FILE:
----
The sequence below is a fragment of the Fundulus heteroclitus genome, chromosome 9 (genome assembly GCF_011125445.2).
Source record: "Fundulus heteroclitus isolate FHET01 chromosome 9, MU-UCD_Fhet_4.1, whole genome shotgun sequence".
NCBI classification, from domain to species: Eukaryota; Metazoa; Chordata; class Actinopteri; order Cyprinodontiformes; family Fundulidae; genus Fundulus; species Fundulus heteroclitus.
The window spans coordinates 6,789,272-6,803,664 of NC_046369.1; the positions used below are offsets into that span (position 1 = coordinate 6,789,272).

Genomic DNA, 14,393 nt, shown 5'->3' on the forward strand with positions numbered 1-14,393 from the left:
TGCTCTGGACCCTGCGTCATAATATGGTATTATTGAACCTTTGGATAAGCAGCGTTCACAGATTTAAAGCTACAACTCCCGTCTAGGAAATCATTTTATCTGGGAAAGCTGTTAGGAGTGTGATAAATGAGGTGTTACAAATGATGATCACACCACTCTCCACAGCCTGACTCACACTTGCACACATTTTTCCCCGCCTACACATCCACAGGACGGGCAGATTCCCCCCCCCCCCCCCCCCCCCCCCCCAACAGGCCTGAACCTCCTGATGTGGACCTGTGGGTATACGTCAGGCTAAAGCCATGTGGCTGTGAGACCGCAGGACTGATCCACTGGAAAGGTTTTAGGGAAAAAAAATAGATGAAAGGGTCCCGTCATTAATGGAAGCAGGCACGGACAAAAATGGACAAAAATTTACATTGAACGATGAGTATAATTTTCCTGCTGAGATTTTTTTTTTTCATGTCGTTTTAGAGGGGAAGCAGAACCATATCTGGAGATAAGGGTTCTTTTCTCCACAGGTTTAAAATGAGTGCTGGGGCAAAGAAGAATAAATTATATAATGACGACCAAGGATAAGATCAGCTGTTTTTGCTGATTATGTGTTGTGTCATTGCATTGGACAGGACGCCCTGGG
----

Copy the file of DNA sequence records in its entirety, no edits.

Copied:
The sequence below is a fragment of the Fundulus heteroclitus genome, chromosome 9 (genome assembly GCF_011125445.2).
Source record: "Fundulus heteroclitus isolate FHET01 chromosome 9, MU-UCD_Fhet_4.1, whole genome shotgun sequence".
NCBI classification, from domain to species: Eukaryota; Metazoa; Chordata; class Actinopteri; order Cyprinodontiformes; family Fundulidae; genus Fundulus; species Fundulus heteroclitus.
The window spans coordinates 6,789,272-6,803,664 of NC_046369.1; the positions used below are offsets into that span (position 1 = coordinate 6,789,272).

Genomic DNA, 14,393 nt, shown 5'->3' on the forward strand with positions numbered 1-14,393 from the left:
TGCTCTGGACCCTGCGTCATAATATGGTATTATTGAACCTTTGGATAAGCAGCGTTCACAGATTTAAAGCTACAACTCCCGTCTAGGAAATCATTTTATCTGGGAAAGCTGTTAGGAGTGTGATAAATGAGGTGTTACAAATGATGATCACACCACTCTCCACAGCCTGACTCACACTTGCACACATTTTTCCCCGCCTACACATCCACAGGACGGGCAGATTCCCCCCCCCCCCCCCCCCCCCCCCCCAACAGGCCTGAACCTCCTGATGTGGACCTGTGGGTATACGTCAGGCTAAAGCCATGTGGCTGTGAGACCGCAGGACTGATCCACTGGAAAGGTTTTAGGGAAAAAAAATAGATGAAAGGGTCCCGTCATTAATGGAAGCAGGCACGGACAAAAATGGACAAAAATTTACATTGAACGATGAGTATAATTTTCCTGCTGAGATTTTTTTTTTTCATGTCGTTTTAGAGGGGAAGCAGAACCATATCTGGAGATAAGGGTTCTTTTCTCCACAGGTTTAAAATGAGTGCTGGGGCAAAGAAGAATAAATTATATAATGACGACCAAGGATAAGATCAGCTGTTTTTGCTGATTATGTGTTGTGTCATTGCATTGGACAGGACGCCCTGGG